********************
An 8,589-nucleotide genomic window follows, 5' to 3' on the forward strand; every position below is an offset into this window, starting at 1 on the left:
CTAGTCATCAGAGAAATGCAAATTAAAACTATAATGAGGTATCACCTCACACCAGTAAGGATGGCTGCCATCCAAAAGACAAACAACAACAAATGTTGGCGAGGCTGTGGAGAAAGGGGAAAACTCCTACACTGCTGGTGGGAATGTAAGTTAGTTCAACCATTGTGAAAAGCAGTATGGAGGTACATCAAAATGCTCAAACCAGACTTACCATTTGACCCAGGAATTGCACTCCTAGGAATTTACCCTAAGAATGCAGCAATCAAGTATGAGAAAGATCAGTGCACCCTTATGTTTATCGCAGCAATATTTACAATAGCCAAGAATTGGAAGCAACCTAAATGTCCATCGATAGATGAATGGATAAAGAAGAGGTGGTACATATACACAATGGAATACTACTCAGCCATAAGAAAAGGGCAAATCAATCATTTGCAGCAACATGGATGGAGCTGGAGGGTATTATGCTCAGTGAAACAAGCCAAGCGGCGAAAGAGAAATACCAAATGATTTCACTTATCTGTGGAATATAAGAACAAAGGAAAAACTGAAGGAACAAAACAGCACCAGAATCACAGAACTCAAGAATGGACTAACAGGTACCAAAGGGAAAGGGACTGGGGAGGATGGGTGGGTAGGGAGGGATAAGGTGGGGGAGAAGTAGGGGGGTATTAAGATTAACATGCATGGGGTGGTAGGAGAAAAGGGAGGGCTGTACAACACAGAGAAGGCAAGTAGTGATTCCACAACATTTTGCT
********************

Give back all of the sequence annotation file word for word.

An 8,589-nucleotide genomic window follows, 5' to 3' on the forward strand; every position below is an offset into this window, starting at 1 on the left:
CTAGTCATCAGAGAAATGCAAATTAAAACTATAATGAGGTATCACCTCACACCAGTAAGGATGGCTGCCATCCAAAAGACAAACAACAACAAATGTTGGCGAGGCTGTGGAGAAAGGGGAAAACTCCTACACTGCTGGTGGGAATGTAAGTTAGTTCAACCATTGTGAAAAGCAGTATGGAGGTACATCAAAATGCTCAAACCAGACTTACCATTTGACCCAGGAATTGCACTCCTAGGAATTTACCCTAAGAATGCAGCAATCAAGTATGAGAAAGATCAGTGCACCCTTATGTTTATCGCAGCAATATTTACAATAGCCAAGAATTGGAAGCAACCTAAATGTCCATCGATAGATGAATGGATAAAGAAGAGGTGGTACATATACACAATGGAATACTACTCAGCCATAAGAAAAGGGCAAATCAATCATTTGCAGCAACATGGATGGAGCTGGAGGGTATTATGCTCAGTGAAACAAGCCAAGCGGCGAAAGAGAAATACCAAATGATTTCACTTATCTGTGGAATATAAGAACAAAGGAAAAACTGAAGGAACAAAACAGCACCAGAATCACAGAACTCAAGAATGGACTAACAGGTACCAAAGGGAAAGGGACTGGGGAGGATGGGTGGGTAGGGAGGGATAAGGTGGGGGAGAAGTAGGGGGGTATTAAGATTAACATGCATGGGGTGGTAGGAGAAAAGGGAGGGCTGTACAACACAGAGAAGGCAAGTAGTGATTCCACAACATTTTGCT